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More Than 2,000 Veterans Are Waiting For An Appointment Outside The VA

More than 2,000 veterans are languishing, waiting for an appointment outside the Veteran Affairs (VA) system at the Overton Brooks VA Medical Center (OBVAMC) in Shreveport, La.

“As a VA employee/whistleblower and United States Army Veteran, it is my unpleasant duty to report to you that the Overton Brooks Veteran Affairs Medical Center (OBVAMC) in Shreveport, Louisiana currently has over 2,000 veterans waiting in the non-VA care and choice system,” Christopher Shea Wilkes wrote to the White House on Aug. 17.

Wilkes, an Army veteran, is a mental health social worker at the OBVAMC, and he originally blew the whistle on secret wait lists there in 2014.

“As of August 15, 2017, a large number of our veterans at the OBVAMC are waiting to simply be given an appointment that has to be scheduled to non-VA care, Choice first, and/or Choice 30,” Wilkes continued in the letter. “Other veterans are waiting for the documentation from their outside appointment with a non-VA provider to be downloaded from the TriWest portal and uploaded into the VA system. This is not only a VA facility problem. A significant portion of the blame falls on the TriWest system.”

The sign in the front of the headquarters building at the Department of Veteran Affairs is seen as people walk past in Washington, May 23, 2014. REUTERS/Larry Downing

The sign in the front of the headquarters building at the Department of Veteran Affairs is seen as people walk past in Washington, May 23, 2014. REUTERS/Larry Downing

The VA Choice program was first passed on 2014 and allowed veterans who couldn’t get an appointment in a VA hospital to use the program to get medical treatment outside the VA system.

TriWest runs a network of health-care providers, and it is contracted with the VA to find veterans a health-care provider when using the Choice program.

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Elaine Labedz, vice president of communications at TriWest, defended the company.

“Our network of dedicated health care professionals is located throughout all or parts of 28 states — to include Louisiana, Arkansas and Texas — as well as Guam, the Northern Mariana Islands and American Samoa. TriWest has been On a Mission to Serve America’s military families and Veterans since 1996 delivering award-winning customer service and providing access to high-quality health care,” Labedz said.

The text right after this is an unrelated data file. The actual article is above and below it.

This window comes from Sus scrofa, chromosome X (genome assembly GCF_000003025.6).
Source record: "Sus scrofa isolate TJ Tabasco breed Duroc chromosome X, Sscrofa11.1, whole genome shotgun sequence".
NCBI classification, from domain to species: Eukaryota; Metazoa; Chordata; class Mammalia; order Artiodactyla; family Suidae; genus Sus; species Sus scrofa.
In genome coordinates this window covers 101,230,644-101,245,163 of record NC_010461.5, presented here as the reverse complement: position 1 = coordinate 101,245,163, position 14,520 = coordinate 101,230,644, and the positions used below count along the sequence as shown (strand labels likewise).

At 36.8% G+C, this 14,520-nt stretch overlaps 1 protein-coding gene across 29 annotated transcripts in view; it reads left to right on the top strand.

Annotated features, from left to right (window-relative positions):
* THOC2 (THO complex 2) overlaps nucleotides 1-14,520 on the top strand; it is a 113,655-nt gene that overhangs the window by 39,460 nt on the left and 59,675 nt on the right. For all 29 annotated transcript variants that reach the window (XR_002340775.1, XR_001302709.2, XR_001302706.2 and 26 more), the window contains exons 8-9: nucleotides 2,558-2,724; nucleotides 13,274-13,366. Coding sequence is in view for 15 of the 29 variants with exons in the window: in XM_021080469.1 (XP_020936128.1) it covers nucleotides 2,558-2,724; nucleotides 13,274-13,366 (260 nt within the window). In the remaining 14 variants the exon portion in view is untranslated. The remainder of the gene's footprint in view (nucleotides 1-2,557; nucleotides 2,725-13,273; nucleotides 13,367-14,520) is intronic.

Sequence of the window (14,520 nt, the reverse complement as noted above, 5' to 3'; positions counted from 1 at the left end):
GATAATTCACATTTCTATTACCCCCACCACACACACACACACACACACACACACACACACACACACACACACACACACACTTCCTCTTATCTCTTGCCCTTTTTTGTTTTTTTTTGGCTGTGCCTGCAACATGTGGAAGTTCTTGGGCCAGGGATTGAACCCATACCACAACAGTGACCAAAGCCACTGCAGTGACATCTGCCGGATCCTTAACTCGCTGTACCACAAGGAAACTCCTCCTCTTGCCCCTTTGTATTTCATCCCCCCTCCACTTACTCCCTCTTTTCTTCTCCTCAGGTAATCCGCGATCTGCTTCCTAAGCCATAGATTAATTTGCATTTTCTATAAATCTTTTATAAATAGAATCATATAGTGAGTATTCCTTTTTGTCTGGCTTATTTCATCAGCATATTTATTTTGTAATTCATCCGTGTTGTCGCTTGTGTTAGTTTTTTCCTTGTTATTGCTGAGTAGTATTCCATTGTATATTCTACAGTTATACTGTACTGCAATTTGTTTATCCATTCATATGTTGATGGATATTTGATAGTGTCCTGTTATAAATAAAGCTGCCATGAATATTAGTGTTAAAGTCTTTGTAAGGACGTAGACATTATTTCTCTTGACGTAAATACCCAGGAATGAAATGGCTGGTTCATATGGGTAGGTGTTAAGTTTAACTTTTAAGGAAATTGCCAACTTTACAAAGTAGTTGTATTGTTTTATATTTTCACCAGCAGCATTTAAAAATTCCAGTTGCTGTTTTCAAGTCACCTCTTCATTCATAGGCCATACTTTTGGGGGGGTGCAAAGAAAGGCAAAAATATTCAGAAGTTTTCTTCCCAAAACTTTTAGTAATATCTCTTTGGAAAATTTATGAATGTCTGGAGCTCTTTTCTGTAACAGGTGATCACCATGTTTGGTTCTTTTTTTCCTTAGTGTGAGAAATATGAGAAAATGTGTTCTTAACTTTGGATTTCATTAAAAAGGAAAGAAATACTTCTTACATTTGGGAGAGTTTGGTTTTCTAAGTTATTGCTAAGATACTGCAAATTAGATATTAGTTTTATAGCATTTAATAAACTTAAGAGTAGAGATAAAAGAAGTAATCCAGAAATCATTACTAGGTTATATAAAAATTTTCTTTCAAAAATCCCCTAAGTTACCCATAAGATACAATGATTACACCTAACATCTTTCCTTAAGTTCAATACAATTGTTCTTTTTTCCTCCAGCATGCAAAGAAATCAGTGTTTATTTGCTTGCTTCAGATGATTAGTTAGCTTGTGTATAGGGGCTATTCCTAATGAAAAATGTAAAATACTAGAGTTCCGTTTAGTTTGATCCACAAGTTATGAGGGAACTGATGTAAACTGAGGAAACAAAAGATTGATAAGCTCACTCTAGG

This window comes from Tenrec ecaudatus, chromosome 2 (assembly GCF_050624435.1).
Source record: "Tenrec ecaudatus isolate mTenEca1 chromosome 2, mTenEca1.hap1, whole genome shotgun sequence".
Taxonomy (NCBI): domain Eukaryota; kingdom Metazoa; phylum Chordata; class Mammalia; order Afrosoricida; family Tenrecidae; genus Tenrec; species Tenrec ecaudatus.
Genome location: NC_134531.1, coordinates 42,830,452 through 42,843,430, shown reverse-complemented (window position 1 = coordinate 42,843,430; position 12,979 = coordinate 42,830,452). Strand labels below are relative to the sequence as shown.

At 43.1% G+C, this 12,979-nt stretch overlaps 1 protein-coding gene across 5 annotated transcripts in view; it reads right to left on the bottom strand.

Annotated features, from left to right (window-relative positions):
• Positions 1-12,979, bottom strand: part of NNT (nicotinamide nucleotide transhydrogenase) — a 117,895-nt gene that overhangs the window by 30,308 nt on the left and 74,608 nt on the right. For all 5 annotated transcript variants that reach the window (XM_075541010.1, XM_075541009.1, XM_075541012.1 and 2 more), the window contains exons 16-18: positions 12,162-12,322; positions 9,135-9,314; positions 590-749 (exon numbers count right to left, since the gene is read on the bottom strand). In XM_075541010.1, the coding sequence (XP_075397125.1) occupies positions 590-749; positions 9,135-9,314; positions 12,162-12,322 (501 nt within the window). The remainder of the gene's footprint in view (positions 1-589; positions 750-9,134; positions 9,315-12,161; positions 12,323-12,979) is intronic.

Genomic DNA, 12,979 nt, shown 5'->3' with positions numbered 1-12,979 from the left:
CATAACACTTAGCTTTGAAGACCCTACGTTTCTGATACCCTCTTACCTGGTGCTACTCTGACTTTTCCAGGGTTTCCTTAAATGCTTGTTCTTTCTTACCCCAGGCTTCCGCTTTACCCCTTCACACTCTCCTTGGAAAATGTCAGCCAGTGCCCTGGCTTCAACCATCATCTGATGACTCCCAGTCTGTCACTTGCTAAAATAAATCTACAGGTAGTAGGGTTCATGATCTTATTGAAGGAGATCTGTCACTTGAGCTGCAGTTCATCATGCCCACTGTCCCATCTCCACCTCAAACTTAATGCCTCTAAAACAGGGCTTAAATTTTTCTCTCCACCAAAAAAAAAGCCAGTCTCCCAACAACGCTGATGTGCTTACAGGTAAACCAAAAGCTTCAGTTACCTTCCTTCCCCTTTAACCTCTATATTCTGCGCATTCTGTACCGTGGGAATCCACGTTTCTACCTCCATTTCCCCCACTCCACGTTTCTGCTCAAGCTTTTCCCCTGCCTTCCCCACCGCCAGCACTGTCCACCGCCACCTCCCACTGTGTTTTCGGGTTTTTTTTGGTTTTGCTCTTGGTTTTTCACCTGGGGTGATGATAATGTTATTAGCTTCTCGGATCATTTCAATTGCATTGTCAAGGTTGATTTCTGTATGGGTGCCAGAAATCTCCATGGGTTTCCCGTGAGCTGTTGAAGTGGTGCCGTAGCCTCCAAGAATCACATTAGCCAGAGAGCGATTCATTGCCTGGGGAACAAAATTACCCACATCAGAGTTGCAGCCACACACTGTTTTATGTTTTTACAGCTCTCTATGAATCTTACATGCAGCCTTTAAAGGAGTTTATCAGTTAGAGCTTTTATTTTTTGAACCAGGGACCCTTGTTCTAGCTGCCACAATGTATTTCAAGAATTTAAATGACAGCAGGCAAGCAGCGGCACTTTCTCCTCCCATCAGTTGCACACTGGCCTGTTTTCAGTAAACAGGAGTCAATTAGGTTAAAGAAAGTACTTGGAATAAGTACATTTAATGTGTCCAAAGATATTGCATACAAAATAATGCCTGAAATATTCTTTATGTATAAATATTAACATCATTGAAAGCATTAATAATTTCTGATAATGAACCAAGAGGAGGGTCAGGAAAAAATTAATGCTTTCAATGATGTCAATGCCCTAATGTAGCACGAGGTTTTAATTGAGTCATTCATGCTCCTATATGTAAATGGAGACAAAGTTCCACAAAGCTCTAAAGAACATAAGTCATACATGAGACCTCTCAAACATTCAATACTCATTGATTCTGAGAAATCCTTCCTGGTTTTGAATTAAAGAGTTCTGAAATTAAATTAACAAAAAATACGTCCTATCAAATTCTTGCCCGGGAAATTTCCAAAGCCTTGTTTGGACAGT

Labedz noted that TriWest has scheduled 25,000 appointments under the Choice program for veterans who use OBVAMC.

President Donald Trump, flanked by Secretary of Veterans Affairs David Shulkin (L), finishes signing the Veterans Affairs Choice and Quality Employment Act at Trump's golf estate in Bedminster, New Jersey August 12, 2017. REUTERS/Jonathan Ernst

President Donald Trump, flanked by Secretary of Veterans Affairs David Shulkin (L), finishes signing the Veterans Affairs Choice and Quality Employment Act at Trump’s golf estate in Bedminster, New Jersey August 12, 2017. REUTERS/Jonathan Ernst

But Wilkes wasn’t buying it, saying that the VA system and TriWest systems aren’t integrated, causing delays in scheduling and payment.

“The communication system in place between VA and Tri-West is poor. When VA has to request information from Tri-West more than once, often numerous times, it is inefficient and not effective. The system in place along with the chaos and unorganized structure in this area at our facility make this situation an absolute nightmare. There are too many steps and persons involved in the process the way it is set up at our facility to be efficient and effective,” Wilkes said in an email.

Wilkes said since his letter reached the White House last week the issue has received attention at all levels.

“This letter hit D.C. Thursday night, and by Friday morning it was up and down every level of VA,” Wilkes said.

Wilkes noted that since Friday the hospital has brought in staff — many working overtime — to try and clear up the backlog in a mad scramble to minimize the damage.

Wilkes said that a combination of burdensome bureaucracy, lazy employees and poor leadership has caused the backlog, and this is a microcosm of the problems at the VA.

“While some attempts have been made to correct VA’s systemic leadership problem, I fear it is much too late to turn the tide in the current system. Those responsible for these mistakes are not held accountable. The problems are hidden from the VA’s Washington leadership and the entrenched bureaucracy remains,” Wilkes said.

After Wilkes reported on the secret wait lists in 2014, he faced retaliation.

The Carl T. Hayden VA Medical Center is pictured in Phoenix, Arizona June 11, 2014. REUTERS/Samantha Sais

The Carl T. Hayden VA Medical Center is pictured in Phoenix, Arizona June 11, 2014. REUTERS/Samantha Sais

He was investigated for purportedly accessing medical records illegally, and then ironically, had his own medical records accessed illegally.

His reports have proven to be accurate; the Office of Special Counsel (OSC) found in 2016 that OBVAMC did have approximately 2,700 mental health patients on a secret waitlist, and more recently the VA Office of Inspector General (VAOIG) found in July 2017 that OBVAMC employees were receiving improper benefits from for profit colleges and misusing government equipment.

Wilkes said whistle-blower retaliation continues nearly unabated: “Retaliation is still rampant in the VA and causes many good employees to remain silent.”

A voicemail left with David Gasperson, public affairs officer for OBVAMC, was left unreturned.